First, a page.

THU-217 VALIDATION OF GOLD NANOPARTICLE DNA-BASED BIOSENSORS FOR THE DETECTION OF NON-PCR AMPLIFIED BACTERIAL FOOD-BORNE PATHOGENS IN FOOD MATRICES

    • Masson Blow ;
    • Sylvia Vetrone ;
    • Evangelyn Alocilja ;

    THU-217

    VALIDATION OF GOLD NANOPARTICLE DNA-BASED BIOSENSORS FOR THE DETECTION OF NON-PCR AMPLIFIED BACTERIAL FOOD-BORNE PATHOGENS IN FOOD MATRICES

    Masson Blow1, Sylvia Vetrone1, Evangelyn Alocilja2.

    1Whittier College, Whittier, CA, 2Michigan State University, East Lansing, MI.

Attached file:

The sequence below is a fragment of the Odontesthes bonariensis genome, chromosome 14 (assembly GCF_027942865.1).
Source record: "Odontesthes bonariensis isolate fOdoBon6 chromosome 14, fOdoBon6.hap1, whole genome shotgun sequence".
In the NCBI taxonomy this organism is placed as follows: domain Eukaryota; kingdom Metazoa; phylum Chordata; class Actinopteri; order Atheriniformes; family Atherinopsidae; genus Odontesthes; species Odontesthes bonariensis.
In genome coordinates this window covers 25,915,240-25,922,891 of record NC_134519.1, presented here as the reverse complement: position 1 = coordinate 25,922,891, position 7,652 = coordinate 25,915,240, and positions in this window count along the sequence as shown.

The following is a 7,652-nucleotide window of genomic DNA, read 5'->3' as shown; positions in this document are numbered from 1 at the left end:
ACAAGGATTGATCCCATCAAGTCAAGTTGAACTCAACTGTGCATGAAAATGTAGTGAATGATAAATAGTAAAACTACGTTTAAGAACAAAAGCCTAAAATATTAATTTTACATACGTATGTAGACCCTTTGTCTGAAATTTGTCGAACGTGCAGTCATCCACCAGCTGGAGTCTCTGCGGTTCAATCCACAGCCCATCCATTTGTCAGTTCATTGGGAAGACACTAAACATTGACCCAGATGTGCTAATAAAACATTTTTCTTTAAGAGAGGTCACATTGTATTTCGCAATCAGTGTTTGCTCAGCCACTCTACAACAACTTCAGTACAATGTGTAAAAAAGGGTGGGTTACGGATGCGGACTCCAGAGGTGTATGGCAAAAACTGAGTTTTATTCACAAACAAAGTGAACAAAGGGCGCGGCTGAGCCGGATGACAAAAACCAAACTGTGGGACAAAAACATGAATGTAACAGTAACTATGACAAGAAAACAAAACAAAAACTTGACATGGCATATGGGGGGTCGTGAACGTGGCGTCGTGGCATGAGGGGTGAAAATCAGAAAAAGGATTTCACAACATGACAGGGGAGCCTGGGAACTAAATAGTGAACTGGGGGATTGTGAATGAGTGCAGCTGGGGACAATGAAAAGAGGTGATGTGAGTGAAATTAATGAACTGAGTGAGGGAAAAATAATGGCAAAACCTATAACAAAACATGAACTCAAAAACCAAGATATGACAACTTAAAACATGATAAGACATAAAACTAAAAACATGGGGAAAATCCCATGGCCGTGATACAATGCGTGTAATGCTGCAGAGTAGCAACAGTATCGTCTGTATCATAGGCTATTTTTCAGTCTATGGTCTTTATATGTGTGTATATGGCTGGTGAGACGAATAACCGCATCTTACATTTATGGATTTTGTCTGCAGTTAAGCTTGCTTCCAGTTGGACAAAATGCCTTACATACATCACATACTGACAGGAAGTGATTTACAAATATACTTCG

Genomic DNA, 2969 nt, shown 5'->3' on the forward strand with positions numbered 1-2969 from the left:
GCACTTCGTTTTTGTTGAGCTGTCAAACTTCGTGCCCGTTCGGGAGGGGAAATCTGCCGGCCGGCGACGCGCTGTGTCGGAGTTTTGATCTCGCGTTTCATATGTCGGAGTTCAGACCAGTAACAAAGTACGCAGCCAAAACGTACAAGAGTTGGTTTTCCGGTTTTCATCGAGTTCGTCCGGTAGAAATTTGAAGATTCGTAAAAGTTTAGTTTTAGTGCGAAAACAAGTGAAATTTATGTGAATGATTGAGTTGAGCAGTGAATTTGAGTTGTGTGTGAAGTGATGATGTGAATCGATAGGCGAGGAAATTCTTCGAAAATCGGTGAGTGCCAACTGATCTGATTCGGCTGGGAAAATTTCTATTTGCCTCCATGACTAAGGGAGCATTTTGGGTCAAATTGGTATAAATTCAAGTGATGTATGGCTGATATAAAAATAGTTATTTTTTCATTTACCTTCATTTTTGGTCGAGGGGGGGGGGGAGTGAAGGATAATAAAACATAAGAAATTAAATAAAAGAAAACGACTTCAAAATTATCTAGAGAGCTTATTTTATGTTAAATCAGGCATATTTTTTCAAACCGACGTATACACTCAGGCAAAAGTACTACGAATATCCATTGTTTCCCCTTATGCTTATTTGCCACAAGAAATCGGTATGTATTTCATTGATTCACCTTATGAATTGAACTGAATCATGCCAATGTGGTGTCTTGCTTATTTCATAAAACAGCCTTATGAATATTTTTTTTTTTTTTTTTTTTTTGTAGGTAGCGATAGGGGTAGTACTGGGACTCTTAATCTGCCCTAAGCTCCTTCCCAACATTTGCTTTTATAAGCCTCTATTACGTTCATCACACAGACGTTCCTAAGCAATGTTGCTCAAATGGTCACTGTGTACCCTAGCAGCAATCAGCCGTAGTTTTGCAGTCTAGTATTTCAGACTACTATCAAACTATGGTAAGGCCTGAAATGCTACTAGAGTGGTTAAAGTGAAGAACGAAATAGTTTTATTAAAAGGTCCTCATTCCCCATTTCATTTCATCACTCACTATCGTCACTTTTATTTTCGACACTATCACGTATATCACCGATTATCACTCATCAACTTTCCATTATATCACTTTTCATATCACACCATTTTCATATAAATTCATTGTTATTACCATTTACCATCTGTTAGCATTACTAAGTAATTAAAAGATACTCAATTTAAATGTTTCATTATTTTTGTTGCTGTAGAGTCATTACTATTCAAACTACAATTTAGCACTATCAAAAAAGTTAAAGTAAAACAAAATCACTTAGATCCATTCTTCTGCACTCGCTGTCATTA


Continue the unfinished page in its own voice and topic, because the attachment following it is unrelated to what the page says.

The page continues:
The prospect of bioterrorism in food has identified critical needs in the prevention, protection, and mitigation of food sources for homeland security. Our DNA-based biosensors, which use gold nanoparticles (AuNPs) for signal amplification and magnetic nanoparticles (MNPs) for easy and clean separation from samples, has been shown to detect non-PCR-amplified genomic DNA targets (DNAt) from bacterial pathogens within liquid food matrices. Therefore, we hypothesize that our biosensor can also detect pathogenic DNAt in solid food matrices. We spiked 4 food matrices (chicken, spinach, egg yolks, and dog biscuits) with S. Enteritidis, E. coli, S. Enteritidis plus E. coli, or water, and then extracted genomic DNAt. These DNAt samples were then hybridized into a sandwich-like structure consisting of MNPs/DNAt/AuNPs, where both nanoparticles contained probes specific for the insertional element (Iel) of S. Enteritidis. The sandwich structures were then placed onto screen-printed carbon electrodes to detect the voltammetric peaks of gold using differential pulse voltammetry. Despite some high background noise, the findings indicate that our biosensor was able to detect non-PCR amplified S. Enteritidis genomic DNAt from the spiked chicken and spinach samples, but not egg yolk or dog biscuits, as indicated by higher (p ≤ 0.05) gold voltammetric peaks from S. Enteritidis-spiked DNAt samples compared to samples spiked with E. coli or water. These findings suggest that our DNA-based biosensor can serve as a means to detect bacterial food pathogens from some solid food matrices. Future work will determine if it can be used in a field non-laboratory setting.